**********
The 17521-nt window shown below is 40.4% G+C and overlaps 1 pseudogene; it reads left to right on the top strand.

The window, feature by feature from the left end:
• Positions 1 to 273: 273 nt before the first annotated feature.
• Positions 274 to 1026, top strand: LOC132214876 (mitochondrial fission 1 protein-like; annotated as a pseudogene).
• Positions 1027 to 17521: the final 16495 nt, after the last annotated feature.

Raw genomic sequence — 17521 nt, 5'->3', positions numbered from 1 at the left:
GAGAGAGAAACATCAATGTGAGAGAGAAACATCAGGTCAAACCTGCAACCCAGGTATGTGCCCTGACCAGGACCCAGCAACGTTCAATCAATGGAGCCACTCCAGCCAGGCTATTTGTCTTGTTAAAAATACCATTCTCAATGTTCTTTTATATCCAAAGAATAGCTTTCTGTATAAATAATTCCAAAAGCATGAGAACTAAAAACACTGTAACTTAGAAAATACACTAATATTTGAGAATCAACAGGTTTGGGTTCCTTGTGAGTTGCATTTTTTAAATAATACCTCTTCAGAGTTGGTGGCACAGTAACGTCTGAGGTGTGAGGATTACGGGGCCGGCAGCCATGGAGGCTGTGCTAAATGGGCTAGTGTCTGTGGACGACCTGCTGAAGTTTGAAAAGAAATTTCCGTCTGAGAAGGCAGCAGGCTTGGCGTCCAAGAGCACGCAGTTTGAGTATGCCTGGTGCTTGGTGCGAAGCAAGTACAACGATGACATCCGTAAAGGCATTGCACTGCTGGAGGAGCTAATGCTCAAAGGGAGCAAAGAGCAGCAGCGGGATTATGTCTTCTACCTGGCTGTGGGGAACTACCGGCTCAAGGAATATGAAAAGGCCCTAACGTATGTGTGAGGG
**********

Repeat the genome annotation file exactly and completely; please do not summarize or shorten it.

The 17521-nt window shown below is 40.4% G+C and overlaps 1 pseudogene; it reads left to right on the top strand.

The window, feature by feature from the left end:
• Positions 1 to 273: 273 nt before the first annotated feature.
• Positions 274 to 1026, top strand: LOC132214876 (mitochondrial fission 1 protein-like; annotated as a pseudogene).
• Positions 1027 to 17521: the final 16495 nt, after the last annotated feature.

Raw genomic sequence — 17521 nt, 5'->3', positions numbered from 1 at the left:
GAGAGAGAAACATCAATGTGAGAGAGAAACATCAGGTCAAACCTGCAACCCAGGTATGTGCCCTGACCAGGACCCAGCAACGTTCAATCAATGGAGCCACTCCAGCCAGGCTATTTGTCTTGTTAAAAATACCATTCTCAATGTTCTTTTATATCCAAAGAATAGCTTTCTGTATAAATAATTCCAAAAGCATGAGAACTAAAAACACTGTAACTTAGAAAATACACTAATATTTGAGAATCAACAGGTTTGGGTTCCTTGTGAGTTGCATTTTTTAAATAATACCTCTTCAGAGTTGGTGGCACAGTAACGTCTGAGGTGTGAGGATTACGGGGCCGGCAGCCATGGAGGCTGTGCTAAATGGGCTAGTGTCTGTGGACGACCTGCTGAAGTTTGAAAAGAAATTTCCGTCTGAGAAGGCAGCAGGCTTGGCGTCCAAGAGCACGCAGTTTGAGTATGCCTGGTGCTTGGTGCGAAGCAAGTACAACGATGACATCCGTAAAGGCATTGCACTGCTGGAGGAGCTAATGCTCAAAGGGAGCAAAGAGCAGCAGCGGGATTATGTCTTCTACCTGGCTGTGGGGAACTACCGGCTCAAGGAATATGAAAAGGCCCTAACGTATGTGTGAGGG